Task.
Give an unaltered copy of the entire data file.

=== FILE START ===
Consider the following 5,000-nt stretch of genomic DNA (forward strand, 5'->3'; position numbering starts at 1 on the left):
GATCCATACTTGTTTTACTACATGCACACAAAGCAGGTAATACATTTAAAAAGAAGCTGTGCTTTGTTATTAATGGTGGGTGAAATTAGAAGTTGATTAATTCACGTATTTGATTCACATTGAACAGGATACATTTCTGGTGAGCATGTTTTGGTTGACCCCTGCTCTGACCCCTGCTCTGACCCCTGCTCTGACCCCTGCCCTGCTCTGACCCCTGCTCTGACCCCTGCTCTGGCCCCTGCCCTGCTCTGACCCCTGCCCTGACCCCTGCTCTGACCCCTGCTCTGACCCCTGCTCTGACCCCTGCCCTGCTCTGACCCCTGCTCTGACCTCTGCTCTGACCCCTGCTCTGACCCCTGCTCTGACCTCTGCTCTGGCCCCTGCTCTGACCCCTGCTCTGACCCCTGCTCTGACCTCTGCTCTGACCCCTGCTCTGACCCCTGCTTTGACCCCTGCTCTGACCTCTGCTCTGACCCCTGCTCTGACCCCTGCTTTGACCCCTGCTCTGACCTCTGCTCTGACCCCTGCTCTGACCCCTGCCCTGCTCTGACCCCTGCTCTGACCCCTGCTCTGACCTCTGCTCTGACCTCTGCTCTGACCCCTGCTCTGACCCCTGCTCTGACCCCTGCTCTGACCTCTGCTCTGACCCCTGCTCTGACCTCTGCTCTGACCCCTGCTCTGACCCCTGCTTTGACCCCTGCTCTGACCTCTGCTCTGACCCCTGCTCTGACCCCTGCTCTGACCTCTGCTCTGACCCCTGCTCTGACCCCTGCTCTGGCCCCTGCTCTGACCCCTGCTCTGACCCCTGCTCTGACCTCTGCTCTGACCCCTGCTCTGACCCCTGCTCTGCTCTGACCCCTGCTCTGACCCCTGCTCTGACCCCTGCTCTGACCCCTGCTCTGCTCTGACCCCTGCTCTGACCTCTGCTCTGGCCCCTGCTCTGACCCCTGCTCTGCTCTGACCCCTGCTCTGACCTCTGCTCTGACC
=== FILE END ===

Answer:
Consider the following 5,000-nt stretch of genomic DNA (forward strand, 5'->3'; position numbering starts at 1 on the left):
GATCCATACTTGTTTTACTACATGCACACAAAGCAGGTAATACATTTAAAAAGAAGCTGTGCTTTGTTATTAATGGTGGGTGAAATTAGAAGTTGATTAATTCACGTATTTGATTCACATTGAACAGGATACATTTCTGGTGAGCATGTTTTGGTTGACCCCTGCTCTGACCCCTGCTCTGACCCCTGCTCTGACCCCTGCCCTGCTCTGACCCCTGCTCTGACCCCTGCTCTGGCCCCTGCCCTGCTCTGACCCCTGCCCTGACCCCTGCTCTGACCCCTGCTCTGACCCCTGCTCTGACCCCTGCCCTGCTCTGACCCCTGCTCTGACCTCTGCTCTGACCCCTGCTCTGACCCCTGCTCTGACCTCTGCTCTGGCCCCTGCTCTGACCCCTGCTCTGACCCCTGCTCTGACCTCTGCTCTGACCCCTGCTCTGACCCCTGCTTTGACCCCTGCTCTGACCTCTGCTCTGACCCCTGCTCTGACCCCTGCTTTGACCCCTGCTCTGACCTCTGCTCTGACCCCTGCTCTGACCCCTGCCCTGCTCTGACCCCTGCTCTGACCCCTGCTCTGACCTCTGCTCTGACCTCTGCTCTGACCCCTGCTCTGACCCCTGCTCTGACCCCTGCTCTGACCTCTGCTCTGACCCCTGCTCTGACCTCTGCTCTGACCCCTGCTCTGACCCCTGCTTTGACCCCTGCTCTGACCTCTGCTCTGACCCCTGCTCTGACCCCTGCTCTGACCTCTGCTCTGACCCCTGCTCTGACCCCTGCTCTGGCCCCTGCTCTGACCCCTGCTCTGACCCCTGCTCTGACCTCTGCTCTGACCCCTGCTCTGACCCCTGCTCTGCTCTGACCCCTGCTCTGACCCCTGCTCTGACCCCTGCTCTGACCCCTGCTCTGCTCTGACCCCTGCTCTGACCTCTGCTCTGGCCCCTGCTCTGACCCCTGCTCTGCTCTGACCCCTGCTCTGACCTCTGCTCTGACC